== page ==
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Nuts, bolts, screws, and washers

This chapter starts with tips on drawing hexagon nuts and hex bolts and comprehensively covers, using illustrations, tables of size and explanations on usage, the majority of metric fixings and fasteners used in engineering today i.e. screws of the Hexagon Socket type such as Cap Head Screws, Shoulder Screws, Button Head Screws, Countersunk Head Screws and Set Screws. Machine Screws such as Phillips and Slotted Pan Head, Countersunk and Raised Countersunk Head, Slotted Cheese Head are also included as are Machine Screw Nuts, Wing Nuts and Locking and Retaining Devices such as Slotted Nuts and Castle Nuts Simmonds Locknut, Spring Washers, Shakeproof Washers, Wire Locking, Tab Washers, Locking Plates, Taper and Parallel Pins, Split Cotter Pins, locking by Adhesives and Peening. Finally thread cutting screws are covered with recommendations on installation.


A bolt, as you may recall, is a parallel-sided shaft with an inclined plane or helical groove wrapped around it. A screw bolt is similar except that its sides are tapered, not parallel. Alternatively, one could say that a screw is cone shaped while a bolt is cylindrical. This fine distinction between a bolt and a screw is not appreciated by most people, who might believe that screws are little fasteners tightened with a screwdriver while bolts are larger fasteners tightened with a wrench. No matter how you view them, bolts and screws have much in common. Both stretch a bit while being tightened, both spread the load over several threads, and both will break if over tightened. Screws, however, unlike bolts, cut their own mating thread as they are tightened. This is a key difference from a bolt, which must have a machine-threaded mating hole. Furthermore, repeated removal and reinsertion will cause the screw hole to become just a bit larger in diameter. After too many cycles, the hole no longer fits the screw (sometimes termed hole “wearout”) and we must employ some remediation technique—see “Remediating Hole ‘Wearout’.”


Screws are often categorized in terms of application (wood, sheet metal, drywall, concrete, etc.); head configuration; and sometimes (when it's uncommon) driving method. Button-head sheet metal, roundhead wood, flathead drywall, and TORX-head cabinet screws are but a few common examples. Head descriptions such as pan, button, truss, and oval confuse most people, and for good reason. Each description evokes different mind pictures for different people—my pan probably isn't shaped like your pan, and would that be a saucepan or a sauté pan? What is a “fillister” and what does it look like, and just what exactly is a cabinet screw anyway?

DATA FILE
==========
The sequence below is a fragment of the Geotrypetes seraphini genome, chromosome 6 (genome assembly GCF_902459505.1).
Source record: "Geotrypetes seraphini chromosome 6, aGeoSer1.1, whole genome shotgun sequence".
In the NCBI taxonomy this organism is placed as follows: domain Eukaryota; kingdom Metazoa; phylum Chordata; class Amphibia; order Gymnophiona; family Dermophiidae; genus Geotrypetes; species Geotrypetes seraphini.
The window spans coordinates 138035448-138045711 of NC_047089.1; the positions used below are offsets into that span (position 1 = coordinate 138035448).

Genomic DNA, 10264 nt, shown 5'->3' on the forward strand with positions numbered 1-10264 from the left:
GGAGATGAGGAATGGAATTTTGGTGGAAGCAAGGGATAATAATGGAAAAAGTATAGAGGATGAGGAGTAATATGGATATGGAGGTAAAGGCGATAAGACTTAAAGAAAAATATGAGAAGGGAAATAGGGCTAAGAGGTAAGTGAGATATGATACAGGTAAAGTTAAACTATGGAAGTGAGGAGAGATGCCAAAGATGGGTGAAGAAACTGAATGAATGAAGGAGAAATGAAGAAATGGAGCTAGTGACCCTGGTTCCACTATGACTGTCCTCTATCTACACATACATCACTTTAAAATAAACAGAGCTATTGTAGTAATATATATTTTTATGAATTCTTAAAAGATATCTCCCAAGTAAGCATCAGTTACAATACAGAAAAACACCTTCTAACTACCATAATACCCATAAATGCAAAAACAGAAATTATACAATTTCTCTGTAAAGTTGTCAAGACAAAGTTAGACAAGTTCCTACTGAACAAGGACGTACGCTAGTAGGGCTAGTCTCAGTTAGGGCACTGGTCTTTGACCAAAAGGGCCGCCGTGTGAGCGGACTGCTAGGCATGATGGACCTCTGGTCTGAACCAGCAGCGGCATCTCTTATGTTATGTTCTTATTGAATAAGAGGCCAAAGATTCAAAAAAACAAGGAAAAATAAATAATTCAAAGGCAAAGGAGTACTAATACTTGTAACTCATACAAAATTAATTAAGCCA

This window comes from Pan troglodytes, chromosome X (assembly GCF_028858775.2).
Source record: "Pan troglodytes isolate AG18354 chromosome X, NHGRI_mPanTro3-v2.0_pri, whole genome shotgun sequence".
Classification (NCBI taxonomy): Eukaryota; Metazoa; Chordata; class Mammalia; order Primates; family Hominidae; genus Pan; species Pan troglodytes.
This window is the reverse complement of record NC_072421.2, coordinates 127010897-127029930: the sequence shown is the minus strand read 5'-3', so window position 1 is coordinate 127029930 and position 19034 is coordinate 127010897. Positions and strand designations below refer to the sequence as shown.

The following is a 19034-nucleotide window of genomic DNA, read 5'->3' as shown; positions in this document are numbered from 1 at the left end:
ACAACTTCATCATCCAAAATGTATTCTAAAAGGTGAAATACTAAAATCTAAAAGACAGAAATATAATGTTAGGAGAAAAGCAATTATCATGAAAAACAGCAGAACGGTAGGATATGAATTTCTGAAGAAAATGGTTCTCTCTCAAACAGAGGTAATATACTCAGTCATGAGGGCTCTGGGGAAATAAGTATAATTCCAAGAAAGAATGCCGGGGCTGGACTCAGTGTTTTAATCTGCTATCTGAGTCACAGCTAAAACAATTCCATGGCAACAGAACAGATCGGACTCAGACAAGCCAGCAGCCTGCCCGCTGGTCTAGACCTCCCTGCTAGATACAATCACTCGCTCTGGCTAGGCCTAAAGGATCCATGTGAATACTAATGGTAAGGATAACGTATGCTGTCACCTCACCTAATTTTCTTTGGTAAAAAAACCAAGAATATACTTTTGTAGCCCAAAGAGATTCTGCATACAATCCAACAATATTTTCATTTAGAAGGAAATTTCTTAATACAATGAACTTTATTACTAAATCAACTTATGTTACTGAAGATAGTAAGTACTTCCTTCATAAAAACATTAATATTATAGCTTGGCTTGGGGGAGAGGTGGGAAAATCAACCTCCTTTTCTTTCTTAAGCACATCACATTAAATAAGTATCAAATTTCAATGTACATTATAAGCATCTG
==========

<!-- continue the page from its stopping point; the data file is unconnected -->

You likely know the two main screw driving types—slotted and Phillips—but there are many others out there. Besides a number of Phillips-lookalikes, screw manufacturers have devised other slot designs that facilitate assembly line operations or prevent tampering by keeping unauthorized individuals from gaining access to the interior of equipment. While the Phillips-design screw and driver combination purposely allows the driver to slip out under high torque conditions to prevent over tightening, other similar styles such as the Pozidriv and the Reed & Prince (also known as the “Frearson”) screw drive have a slightly different shape, designed not to slip out under high torque conditions. Both are more likely to shear the screw head off than allow the driver to slip out of the screw head. The same holds true for the Japanese Industrial Standard (JIS) screw that is commonly found in Japanese-manufactured equipment.


Other drive styles include the TORX, Hex (or “Allen”), Robertson, Square, Tri-Wing, Torq-Set, Spanner, and Clutch Types “A” and “G.” Many of us who work on our own automobiles or computers are familiar with the TORX drive's six-rounded-point star pattern. Both the Robertson (used primarily in Canada) and Square (the American clone) drive screws are similar in appearance, but the Robertson head has a slight wedge shape, allowing the driver to hold the screw horizontally or even downward without it falling off the driver. The Square-drive head is not tapered, and is therefore slightly larger than the driver, thus making it more likely to strip or round-out than the Canadian original. Tri-Wing screws, with their triangular slotted configuration like a three-lobe Phillips design, are used by some video game manufacturers to hide their inner workings from curious eyes, but are rarely found on medical equipment. Spanner heads are frequently seen in elevators securing the control panel in the elevator's cab. Both Tri-Wing and Spanner designs are meant to be tamper-resistant due to their unique head design and rarity of drivers. Clutch Type “A” screws resemble a bow tie and were commonly used to secure body panels on General Motors vehicles during the 1940s and 1950s. The Clutch Type “G,” commonly used in the manufacture of mobile homes and recreational vehicles, looks like a butterfly.